Anthony Armenàkas, a professor emeritus of the Polytechnic Institute of New York University and of the National Technical University of Athens whose research advanced structural and aerospace engineering, has died. He was 94.
He acted as a consultant to many private companies and governmental agencies in the United States and Europe. He published many technical papers in engineering journals, and held several patents on guided wave ultrasonic delay lines.
Armenàkas, Ph.D., P.E., F.ASCE, an ASCE Life Member, came to the U.S. to continue an education begun in Greece. After receiving civil engineering and mechanics degrees from three of the country’s most prestigious institutes, he taught for more than 40 years at four more before joining Polytech NYU (1967-1998) as a professor of aerospace engineering. Concurrently, he served as a professor and director of the Institute of Structural Analysis of the National Technical University of Athens (1977-1985), and from 1972 to 1974 he was a Fulbright Lecturer in Greece.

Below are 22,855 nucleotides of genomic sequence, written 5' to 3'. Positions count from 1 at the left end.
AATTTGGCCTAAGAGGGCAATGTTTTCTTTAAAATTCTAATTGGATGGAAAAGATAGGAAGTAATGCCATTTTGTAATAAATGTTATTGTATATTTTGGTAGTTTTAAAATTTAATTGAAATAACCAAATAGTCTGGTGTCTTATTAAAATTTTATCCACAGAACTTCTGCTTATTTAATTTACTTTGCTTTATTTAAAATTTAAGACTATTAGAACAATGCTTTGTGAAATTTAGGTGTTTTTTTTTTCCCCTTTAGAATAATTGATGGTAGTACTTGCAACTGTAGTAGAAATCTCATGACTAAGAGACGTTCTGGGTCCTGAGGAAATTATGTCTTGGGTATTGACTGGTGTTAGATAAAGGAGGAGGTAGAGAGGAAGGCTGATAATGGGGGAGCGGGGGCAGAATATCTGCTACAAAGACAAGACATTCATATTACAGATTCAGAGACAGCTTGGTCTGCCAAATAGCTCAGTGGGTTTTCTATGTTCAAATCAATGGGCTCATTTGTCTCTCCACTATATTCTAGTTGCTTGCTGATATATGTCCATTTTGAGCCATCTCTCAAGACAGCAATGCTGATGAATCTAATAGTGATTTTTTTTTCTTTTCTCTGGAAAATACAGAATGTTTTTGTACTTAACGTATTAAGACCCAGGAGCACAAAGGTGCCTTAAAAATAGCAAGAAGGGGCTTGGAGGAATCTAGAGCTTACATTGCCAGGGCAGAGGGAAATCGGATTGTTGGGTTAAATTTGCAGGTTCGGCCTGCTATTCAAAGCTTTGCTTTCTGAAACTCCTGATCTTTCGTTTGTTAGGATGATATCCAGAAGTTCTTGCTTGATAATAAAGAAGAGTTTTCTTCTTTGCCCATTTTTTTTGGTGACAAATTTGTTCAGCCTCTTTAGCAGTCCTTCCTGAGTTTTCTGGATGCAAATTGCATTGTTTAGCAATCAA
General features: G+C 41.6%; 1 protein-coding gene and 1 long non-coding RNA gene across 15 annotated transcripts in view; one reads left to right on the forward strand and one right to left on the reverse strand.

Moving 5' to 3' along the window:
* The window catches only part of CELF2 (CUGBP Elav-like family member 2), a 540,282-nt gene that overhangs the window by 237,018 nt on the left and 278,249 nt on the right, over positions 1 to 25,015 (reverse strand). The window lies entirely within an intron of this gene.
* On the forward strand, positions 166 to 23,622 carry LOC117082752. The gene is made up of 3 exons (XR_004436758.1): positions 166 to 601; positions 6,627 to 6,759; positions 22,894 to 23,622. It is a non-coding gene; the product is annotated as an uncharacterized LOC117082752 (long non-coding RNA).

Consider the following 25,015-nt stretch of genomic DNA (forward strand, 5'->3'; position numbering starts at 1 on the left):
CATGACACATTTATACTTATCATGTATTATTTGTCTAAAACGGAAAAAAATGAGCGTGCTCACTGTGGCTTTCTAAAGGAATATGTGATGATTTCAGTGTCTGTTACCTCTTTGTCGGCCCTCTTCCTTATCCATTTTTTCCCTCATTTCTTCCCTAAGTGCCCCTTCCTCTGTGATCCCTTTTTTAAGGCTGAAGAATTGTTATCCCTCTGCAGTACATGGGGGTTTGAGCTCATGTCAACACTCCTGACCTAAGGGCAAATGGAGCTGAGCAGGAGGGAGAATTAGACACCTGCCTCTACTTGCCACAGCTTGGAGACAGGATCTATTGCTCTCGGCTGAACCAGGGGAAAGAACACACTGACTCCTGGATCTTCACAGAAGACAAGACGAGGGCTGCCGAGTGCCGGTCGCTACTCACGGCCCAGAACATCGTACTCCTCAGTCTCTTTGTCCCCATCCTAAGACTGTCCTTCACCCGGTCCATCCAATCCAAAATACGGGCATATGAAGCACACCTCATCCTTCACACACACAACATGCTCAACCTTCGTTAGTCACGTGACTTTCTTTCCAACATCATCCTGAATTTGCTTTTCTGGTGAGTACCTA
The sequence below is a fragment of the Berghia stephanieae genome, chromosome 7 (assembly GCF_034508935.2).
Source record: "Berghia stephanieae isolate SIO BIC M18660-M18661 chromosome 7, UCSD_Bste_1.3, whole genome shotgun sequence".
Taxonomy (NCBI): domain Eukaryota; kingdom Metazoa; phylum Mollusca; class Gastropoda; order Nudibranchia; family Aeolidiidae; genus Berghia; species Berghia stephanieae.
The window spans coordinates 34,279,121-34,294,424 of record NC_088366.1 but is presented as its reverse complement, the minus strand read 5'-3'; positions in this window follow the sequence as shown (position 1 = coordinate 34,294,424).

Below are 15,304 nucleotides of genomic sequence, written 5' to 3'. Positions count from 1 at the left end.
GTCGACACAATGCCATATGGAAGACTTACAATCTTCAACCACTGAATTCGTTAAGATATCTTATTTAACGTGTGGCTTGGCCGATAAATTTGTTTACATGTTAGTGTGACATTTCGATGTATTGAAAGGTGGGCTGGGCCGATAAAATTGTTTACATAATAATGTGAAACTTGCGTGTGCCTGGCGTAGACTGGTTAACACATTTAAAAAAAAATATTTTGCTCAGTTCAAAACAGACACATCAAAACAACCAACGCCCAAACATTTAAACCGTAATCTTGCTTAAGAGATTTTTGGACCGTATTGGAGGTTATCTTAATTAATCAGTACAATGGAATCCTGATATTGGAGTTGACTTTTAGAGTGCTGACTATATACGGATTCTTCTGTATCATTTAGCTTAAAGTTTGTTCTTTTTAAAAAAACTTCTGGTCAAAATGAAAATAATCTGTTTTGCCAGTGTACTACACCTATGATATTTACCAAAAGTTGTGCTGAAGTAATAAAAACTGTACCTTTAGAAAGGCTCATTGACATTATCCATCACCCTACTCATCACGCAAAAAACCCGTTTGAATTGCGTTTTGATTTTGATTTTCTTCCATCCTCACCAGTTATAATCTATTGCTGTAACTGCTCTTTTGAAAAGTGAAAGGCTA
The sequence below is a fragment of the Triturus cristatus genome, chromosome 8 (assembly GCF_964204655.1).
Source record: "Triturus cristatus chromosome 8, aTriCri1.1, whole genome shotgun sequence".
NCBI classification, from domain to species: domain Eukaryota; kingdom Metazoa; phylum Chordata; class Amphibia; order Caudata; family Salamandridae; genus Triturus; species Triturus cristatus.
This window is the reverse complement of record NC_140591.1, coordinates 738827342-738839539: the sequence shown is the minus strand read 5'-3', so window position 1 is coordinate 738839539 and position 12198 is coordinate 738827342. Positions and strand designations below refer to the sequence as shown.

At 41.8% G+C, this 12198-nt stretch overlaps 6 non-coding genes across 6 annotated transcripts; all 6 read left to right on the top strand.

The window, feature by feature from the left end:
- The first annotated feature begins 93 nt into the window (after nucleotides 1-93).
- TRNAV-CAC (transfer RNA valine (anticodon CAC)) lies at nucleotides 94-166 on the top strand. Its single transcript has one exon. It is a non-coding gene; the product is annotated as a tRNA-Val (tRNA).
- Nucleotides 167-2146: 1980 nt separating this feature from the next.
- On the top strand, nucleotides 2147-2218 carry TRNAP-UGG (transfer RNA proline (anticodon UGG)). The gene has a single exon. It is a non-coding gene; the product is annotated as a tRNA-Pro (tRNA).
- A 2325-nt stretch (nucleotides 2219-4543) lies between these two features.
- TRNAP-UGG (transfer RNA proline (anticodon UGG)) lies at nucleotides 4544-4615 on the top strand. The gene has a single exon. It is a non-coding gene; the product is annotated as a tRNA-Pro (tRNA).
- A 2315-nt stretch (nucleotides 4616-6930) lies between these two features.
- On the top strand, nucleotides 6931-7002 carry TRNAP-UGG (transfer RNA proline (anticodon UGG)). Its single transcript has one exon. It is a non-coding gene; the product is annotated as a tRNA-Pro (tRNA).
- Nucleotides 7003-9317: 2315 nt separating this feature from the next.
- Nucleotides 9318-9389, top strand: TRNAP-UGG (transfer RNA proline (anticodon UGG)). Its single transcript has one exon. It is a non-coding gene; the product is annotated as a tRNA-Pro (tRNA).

Armenàkas was the author of five published books: “Free Vibrations of Circular Cylindrical Shells” (Pergamon Press), “Classical Structural Analysis – A Modern Approach” and “Modern Structural Analysis – The Matrix Method Approach” (both by McGraw-Hill), “Tensor Analysis for Engineers” (National Technical University of Athens) and “Advanced Mechanics of Materials and Applied Elasticity” (Taylor and Francis).
In addition to his fellowship with ASCE, he was active on behalf of Greek railroads and served on the Hellenic National Scholarship Foundation. He was also vice chairman of the board of directors of the Hellenic National Earthquake protection and design agency, and for over 20 years was chairman of the board for the Poulos Philanthropic Foundation. Armenàkas received an honorary Ph.D. from the Democretean University of Greece.